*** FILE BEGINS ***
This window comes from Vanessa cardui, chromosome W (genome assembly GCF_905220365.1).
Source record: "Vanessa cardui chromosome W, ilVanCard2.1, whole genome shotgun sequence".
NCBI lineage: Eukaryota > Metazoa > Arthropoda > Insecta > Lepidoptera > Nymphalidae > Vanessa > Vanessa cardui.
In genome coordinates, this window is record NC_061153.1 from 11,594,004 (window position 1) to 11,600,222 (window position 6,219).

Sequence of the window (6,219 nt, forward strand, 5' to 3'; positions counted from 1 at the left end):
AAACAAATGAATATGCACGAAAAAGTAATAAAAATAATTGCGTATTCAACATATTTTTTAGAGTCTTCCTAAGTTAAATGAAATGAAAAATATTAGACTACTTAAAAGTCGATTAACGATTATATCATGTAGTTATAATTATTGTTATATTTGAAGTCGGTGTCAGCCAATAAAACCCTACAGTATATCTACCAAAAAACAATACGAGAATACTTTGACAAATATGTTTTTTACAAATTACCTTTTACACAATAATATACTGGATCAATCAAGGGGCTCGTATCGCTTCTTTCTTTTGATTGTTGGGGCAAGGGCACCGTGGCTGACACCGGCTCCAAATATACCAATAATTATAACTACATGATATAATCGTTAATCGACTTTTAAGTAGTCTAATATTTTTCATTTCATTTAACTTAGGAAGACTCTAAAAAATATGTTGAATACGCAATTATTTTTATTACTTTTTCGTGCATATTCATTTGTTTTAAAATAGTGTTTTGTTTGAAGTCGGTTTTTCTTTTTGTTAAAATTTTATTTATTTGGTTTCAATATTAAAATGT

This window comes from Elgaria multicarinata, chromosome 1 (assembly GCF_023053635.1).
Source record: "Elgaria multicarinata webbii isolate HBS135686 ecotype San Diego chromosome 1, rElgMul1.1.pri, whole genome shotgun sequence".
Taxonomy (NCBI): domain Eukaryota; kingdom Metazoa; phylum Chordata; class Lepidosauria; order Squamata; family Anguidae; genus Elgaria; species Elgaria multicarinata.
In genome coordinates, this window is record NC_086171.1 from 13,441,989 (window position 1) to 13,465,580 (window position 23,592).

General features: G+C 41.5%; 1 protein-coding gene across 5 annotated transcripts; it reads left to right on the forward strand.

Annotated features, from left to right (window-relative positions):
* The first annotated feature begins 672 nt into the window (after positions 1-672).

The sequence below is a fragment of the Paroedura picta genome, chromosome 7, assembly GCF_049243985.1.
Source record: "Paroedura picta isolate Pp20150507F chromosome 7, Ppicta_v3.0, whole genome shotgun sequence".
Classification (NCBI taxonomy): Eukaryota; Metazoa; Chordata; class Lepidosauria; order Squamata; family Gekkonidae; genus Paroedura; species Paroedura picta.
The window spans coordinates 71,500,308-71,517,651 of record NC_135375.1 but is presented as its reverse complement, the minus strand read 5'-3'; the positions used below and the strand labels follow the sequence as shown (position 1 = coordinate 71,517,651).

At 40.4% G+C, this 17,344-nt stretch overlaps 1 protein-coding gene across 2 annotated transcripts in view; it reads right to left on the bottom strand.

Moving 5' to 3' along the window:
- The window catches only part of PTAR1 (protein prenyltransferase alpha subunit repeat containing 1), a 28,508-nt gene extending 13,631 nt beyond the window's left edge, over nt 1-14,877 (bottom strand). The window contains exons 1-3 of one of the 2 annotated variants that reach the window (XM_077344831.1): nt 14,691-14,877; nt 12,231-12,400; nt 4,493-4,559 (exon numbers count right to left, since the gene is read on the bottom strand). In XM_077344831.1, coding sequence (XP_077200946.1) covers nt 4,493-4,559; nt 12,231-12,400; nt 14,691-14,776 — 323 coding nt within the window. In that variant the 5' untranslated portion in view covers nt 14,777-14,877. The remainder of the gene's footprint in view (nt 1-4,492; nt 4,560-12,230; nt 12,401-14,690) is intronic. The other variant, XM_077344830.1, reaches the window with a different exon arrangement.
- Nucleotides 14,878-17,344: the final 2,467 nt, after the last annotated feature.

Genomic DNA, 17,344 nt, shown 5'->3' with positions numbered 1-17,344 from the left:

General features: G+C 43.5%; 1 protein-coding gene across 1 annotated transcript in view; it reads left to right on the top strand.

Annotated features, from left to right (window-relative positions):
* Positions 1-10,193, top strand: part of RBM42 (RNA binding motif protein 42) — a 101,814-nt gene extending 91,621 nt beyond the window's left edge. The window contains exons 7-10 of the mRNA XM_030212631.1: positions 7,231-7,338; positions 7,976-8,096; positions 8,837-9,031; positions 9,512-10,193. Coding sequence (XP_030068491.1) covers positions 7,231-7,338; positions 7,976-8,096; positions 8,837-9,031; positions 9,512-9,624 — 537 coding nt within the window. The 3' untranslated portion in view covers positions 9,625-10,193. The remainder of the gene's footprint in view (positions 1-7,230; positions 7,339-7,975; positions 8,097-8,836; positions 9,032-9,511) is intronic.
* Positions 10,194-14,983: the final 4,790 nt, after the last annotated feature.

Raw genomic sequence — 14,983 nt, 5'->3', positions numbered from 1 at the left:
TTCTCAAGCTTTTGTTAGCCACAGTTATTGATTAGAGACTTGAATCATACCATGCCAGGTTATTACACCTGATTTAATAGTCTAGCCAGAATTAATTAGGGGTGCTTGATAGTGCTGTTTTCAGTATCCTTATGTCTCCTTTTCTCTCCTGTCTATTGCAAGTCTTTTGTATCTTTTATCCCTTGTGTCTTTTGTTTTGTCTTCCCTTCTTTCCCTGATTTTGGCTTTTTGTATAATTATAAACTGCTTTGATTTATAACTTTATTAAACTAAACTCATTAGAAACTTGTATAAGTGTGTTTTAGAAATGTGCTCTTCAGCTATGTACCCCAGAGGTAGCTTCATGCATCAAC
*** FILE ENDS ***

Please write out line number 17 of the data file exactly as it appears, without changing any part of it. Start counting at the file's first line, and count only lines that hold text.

The window spans coordinates 71,500,308-71,517,651 of record NC_135375.1 but is presented as its reverse complement, the minus strand read 5'-3'; the positions used below and the strand labels follow the sequence as shown (position 1 = coordinate 71,517,651).